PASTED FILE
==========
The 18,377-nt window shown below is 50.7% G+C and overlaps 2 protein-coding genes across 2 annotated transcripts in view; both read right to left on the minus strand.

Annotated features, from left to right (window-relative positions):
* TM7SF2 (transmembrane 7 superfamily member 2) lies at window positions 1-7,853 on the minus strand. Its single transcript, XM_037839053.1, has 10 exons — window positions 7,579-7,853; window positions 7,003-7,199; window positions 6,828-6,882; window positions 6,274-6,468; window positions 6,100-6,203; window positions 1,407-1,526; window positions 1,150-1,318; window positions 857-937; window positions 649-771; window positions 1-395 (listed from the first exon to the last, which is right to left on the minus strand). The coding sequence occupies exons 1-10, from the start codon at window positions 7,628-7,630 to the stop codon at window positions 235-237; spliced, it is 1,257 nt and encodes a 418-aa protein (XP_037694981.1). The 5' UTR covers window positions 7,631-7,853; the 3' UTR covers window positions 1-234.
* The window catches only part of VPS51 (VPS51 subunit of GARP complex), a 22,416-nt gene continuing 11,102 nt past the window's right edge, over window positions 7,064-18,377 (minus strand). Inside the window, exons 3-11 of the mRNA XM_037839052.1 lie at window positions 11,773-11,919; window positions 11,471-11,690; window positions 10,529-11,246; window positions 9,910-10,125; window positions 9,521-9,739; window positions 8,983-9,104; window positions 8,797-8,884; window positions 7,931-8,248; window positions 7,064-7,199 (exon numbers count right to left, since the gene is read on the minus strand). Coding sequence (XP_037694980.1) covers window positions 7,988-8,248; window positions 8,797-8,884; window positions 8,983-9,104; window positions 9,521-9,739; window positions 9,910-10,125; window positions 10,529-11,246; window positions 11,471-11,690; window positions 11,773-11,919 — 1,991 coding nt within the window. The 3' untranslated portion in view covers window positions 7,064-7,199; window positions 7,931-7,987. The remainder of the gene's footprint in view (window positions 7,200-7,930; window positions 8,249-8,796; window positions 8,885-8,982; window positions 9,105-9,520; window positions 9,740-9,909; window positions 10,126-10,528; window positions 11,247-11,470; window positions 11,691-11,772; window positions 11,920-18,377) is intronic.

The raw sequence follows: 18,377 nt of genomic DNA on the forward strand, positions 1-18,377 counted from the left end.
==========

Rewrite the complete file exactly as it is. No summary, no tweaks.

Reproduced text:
The 18,377-nt window shown below is 50.7% G+C and overlaps 2 protein-coding genes across 2 annotated transcripts in view; both read right to left on the minus strand.

Annotated features, from left to right (window-relative positions):
* TM7SF2 (transmembrane 7 superfamily member 2) lies at window positions 1-7,853 on the minus strand. Its single transcript, XM_037839053.1, has 10 exons — window positions 7,579-7,853; window positions 7,003-7,199; window positions 6,828-6,882; window positions 6,274-6,468; window positions 6,100-6,203; window positions 1,407-1,526; window positions 1,150-1,318; window positions 857-937; window positions 649-771; window positions 1-395 (listed from the first exon to the last, which is right to left on the minus strand). The coding sequence occupies exons 1-10, from the start codon at window positions 7,628-7,630 to the stop codon at window positions 235-237; spliced, it is 1,257 nt and encodes a 418-aa protein (XP_037694981.1). The 5' UTR covers window positions 7,631-7,853; the 3' UTR covers window positions 1-234.
* The window catches only part of VPS51 (VPS51 subunit of GARP complex), a 22,416-nt gene continuing 11,102 nt past the window's right edge, over window positions 7,064-18,377 (minus strand). Inside the window, exons 3-11 of the mRNA XM_037839052.1 lie at window positions 11,773-11,919; window positions 11,471-11,690; window positions 10,529-11,246; window positions 9,910-10,125; window positions 9,521-9,739; window positions 8,983-9,104; window positions 8,797-8,884; window positions 7,931-8,248; window positions 7,064-7,199 (exon numbers count right to left, since the gene is read on the minus strand). Coding sequence (XP_037694980.1) covers window positions 7,988-8,248; window positions 8,797-8,884; window positions 8,983-9,104; window positions 9,521-9,739; window positions 9,910-10,125; window positions 10,529-11,246; window positions 11,471-11,690; window positions 11,773-11,919 — 1,991 coding nt within the window. The 3' untranslated portion in view covers window positions 7,064-7,199; window positions 7,931-7,987. The remainder of the gene's footprint in view (window positions 7,200-7,930; window positions 8,249-8,796; window positions 8,885-8,982; window positions 9,105-9,520; window positions 9,740-9,909; window positions 10,126-10,528; window positions 11,247-11,470; window positions 11,691-11,772; window positions 11,920-18,377) is intronic.

The raw sequence follows: 18,377 nt of genomic DNA on the forward strand, positions 1-18,377 counted from the left end.